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Peg Campbell

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since Apr 29, 2012
Lakeland, FL, Zone 8-9
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Recent posts by Peg Campbell

Jotham Bessey wrote:Attention getter is not necessarily a bad thing. The makeup industry really could be blamed for this. their ads suggested you had to wear makeup to be beautiful. Even the name..... "Cover Girl" ..... seriously? cover what? The makeup industry wanted more business and instead of promoting festive uses and self expression, they tried to convince everyone they needed makeup to be beautiful. Some people believed them, most people believed them to the extent that they now think makeup is for covering up.

A little bit of makeup for festivities or self expression fine. I'd like to point out though, There are a great many people that you wouldn't recognize without their makeup. Go in a bank with a mask on and they'd call the police, but completely covered in makeup, fine!
So this is what the discussion is about. it isn't saying makeup is terrible thing. But if you buy into the makeup industry propaganda that you have to be constantly wearing their product to be beautiful, you've let them kill your self esteem and suck you into another facet for consumerism slavery.    



"Cover Girl" makeup alludes to the fact that you can look like the models on the cover of magazines who are known in the modeling industry as Cover Girls--the most beautiful models (according to someone) are the ones who are chosen for this.  So, if you wear Cover Girl makeup you can look like a Cover Girl model--extremely beautiful!  :-0
1 year ago
Hi Nick, Yes, for sure you wouldn't be having prescribed burns there. I foresee your area transitioning to something slightly different than the sandhill it's been....one forest at a time. You are a pioneer and demonstrator in your area as are most of us at this point.

How high are you above sea level? Also wondering how deep they go in your area before they hit water---a well company in your area would know the answer. Also wondering about deserts of the world which the sandhill seem to be similar to. How deep is it to water in the various deserts? They're doing Permaculture in AZ and the desert by the Dead Sea that I mentioned and wondering if anyone knows the depths of water tables there. And of course, part of Permaculture is creating water cachement systems where there are none already or where they are not working the way we would like them to.

Again, glad you're moving along, as are we, and everyone else's energy flows over this way and out, motivating us to do what we want to do anyway!
6 years ago
Found this link about Sandhills in Florida and posted some excerpts from the page. To keep it as a Sandhill ecosystem means prescribed, periodic burns are required. If no fires, the ecology (plants and wildlife) will evolve into something different. I think the wildlife will continue, will adapt, maybe the ratios and numbers would change but the wildlife would still survive and find places to live.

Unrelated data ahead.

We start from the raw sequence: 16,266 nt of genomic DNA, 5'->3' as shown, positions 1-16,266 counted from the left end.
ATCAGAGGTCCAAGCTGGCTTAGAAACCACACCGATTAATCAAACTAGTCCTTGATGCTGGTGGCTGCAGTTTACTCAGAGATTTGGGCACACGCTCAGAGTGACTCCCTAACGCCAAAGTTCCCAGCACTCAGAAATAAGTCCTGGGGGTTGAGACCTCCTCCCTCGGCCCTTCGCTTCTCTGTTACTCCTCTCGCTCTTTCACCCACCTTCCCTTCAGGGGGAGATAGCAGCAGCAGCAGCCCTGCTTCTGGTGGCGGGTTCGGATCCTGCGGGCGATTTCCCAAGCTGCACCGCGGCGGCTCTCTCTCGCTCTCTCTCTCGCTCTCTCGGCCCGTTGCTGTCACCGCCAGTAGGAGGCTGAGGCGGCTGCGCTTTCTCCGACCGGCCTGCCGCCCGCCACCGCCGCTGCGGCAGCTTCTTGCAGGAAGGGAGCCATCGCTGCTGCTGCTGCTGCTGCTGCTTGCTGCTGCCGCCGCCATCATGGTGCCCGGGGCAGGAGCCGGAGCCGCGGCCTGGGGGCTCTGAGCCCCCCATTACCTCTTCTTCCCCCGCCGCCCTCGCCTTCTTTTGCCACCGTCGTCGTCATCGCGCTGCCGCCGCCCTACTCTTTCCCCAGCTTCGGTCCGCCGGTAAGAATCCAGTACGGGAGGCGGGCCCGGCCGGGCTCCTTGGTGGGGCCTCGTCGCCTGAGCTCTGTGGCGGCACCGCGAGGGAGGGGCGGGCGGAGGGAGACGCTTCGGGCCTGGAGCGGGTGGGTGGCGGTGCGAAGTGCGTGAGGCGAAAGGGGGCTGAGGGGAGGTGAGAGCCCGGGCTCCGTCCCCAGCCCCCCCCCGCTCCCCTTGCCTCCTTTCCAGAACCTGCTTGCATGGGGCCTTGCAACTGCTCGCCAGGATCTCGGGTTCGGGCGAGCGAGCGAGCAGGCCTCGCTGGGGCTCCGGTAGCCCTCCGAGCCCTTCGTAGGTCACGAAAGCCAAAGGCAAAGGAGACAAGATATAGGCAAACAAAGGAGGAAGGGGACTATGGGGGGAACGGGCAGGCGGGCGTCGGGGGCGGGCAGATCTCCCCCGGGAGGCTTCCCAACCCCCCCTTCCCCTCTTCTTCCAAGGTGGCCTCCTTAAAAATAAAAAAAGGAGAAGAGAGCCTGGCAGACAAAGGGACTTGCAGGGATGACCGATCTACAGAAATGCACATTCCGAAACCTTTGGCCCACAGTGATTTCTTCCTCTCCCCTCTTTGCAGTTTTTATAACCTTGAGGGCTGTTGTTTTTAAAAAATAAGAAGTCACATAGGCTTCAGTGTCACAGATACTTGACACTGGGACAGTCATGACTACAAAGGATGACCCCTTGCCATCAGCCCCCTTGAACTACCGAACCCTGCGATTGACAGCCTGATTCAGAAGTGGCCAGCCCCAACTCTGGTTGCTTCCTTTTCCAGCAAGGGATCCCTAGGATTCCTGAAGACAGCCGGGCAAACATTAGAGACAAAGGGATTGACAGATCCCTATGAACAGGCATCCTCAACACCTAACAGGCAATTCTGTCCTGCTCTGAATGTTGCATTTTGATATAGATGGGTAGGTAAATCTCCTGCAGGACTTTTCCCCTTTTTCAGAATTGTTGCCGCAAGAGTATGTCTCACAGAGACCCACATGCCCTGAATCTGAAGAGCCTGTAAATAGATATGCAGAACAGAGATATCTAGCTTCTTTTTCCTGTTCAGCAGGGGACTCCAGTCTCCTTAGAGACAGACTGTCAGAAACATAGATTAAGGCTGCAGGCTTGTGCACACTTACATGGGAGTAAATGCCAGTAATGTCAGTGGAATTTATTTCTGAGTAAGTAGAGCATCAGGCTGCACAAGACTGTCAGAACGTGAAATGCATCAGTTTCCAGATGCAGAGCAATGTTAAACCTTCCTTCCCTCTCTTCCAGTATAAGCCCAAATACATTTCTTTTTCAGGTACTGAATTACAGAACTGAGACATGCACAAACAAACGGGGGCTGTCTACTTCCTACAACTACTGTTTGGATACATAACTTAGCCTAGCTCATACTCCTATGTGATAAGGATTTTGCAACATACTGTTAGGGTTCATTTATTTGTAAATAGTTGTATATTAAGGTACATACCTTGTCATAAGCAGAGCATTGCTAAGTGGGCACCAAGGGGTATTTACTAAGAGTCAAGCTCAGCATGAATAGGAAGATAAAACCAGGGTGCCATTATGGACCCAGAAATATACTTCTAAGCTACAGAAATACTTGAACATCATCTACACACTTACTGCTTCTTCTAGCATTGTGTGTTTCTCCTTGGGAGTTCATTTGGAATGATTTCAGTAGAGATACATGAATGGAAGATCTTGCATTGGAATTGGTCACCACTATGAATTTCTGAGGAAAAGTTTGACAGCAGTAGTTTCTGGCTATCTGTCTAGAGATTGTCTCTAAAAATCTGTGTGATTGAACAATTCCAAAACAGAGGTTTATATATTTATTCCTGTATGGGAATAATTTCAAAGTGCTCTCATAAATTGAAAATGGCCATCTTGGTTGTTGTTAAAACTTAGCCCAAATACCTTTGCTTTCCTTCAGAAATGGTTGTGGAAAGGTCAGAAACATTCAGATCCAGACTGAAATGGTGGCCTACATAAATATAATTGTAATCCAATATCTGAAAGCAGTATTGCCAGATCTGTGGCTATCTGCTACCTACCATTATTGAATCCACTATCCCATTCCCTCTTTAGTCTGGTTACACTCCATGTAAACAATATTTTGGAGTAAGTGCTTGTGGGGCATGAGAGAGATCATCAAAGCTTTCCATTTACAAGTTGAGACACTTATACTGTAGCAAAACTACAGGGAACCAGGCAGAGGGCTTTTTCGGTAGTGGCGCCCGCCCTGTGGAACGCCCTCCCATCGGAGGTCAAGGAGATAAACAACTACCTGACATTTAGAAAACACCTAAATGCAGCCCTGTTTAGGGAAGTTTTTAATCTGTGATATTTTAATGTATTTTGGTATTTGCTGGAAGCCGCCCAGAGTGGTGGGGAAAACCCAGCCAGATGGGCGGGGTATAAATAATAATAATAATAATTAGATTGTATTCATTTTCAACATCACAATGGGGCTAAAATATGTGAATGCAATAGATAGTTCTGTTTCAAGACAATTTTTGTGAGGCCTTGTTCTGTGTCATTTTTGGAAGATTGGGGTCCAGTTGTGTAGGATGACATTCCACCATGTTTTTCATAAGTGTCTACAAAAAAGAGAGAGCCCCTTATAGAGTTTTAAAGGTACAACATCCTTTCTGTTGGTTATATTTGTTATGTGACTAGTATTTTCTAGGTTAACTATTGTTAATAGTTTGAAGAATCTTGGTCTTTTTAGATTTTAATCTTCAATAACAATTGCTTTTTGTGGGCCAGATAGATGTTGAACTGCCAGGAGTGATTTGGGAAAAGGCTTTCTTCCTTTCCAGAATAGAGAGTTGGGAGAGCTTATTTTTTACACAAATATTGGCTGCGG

http://www.sfrc.ufl.edu/4H/Other_Resources/Contest/Highlighted_Ecosystem_II/sandhills.htm

In areas where fire is suppressed woody shrubs and additional hardwood species can establish and alter the composition and structure of the ecosystem. In the absence of fire sandhill ecosystems will evolve to become upland hardwood stands of dominant oaks and hickories.

In systems where fire has been suppressed turkey oaks and a few other hardwood species can be seen along with some woody shrubs and plants such as deerberry, blackberry, and running oak. Saw palmetto is another familiar feature in less-frequently burned sandhills.

Fire-suppressed sandhills will have more turkey oaks, woody undergrowth, and other hardwood trees. These habitats support several different wildlife species. Many songbirds use the hardwoods and pines in more overgrown sandhill systems. These include ground dove, kingbird, bluebird, nuthatch, and red-bellied woodpecker.

Suppression of fire in these habitats also allows the vegetative fuels to build up and increase the risk of damaging, high-intensity fires. Such wildland fires may burn out of control and threaten homes, farms, and livestock in the vicinity. Managing sandhill habitats with regular, prescribed burns will reduce the risk of destructive fires while preserving the land for native plants and wildlife.

A List of Dominant Plants in Sandhill ecosystem (one that has periodic fires burning through):



Dominant Trees:

Longleaf pine
Slash pine
Turkey oak



Associated Trees and Plants:

Trees:

Black cherry
Blackjack oak
Bluejack oak
Dwarf live oak
Persimmon
Sand live oak
Sand pine
Sand post oak
Sassafras
Southern red oak



Companion Plants:

Blackberry
Blazingstar
Bracken fern
Broomsedge
Coontie
Deer tongue
Dwarf huckleberry
Golden aster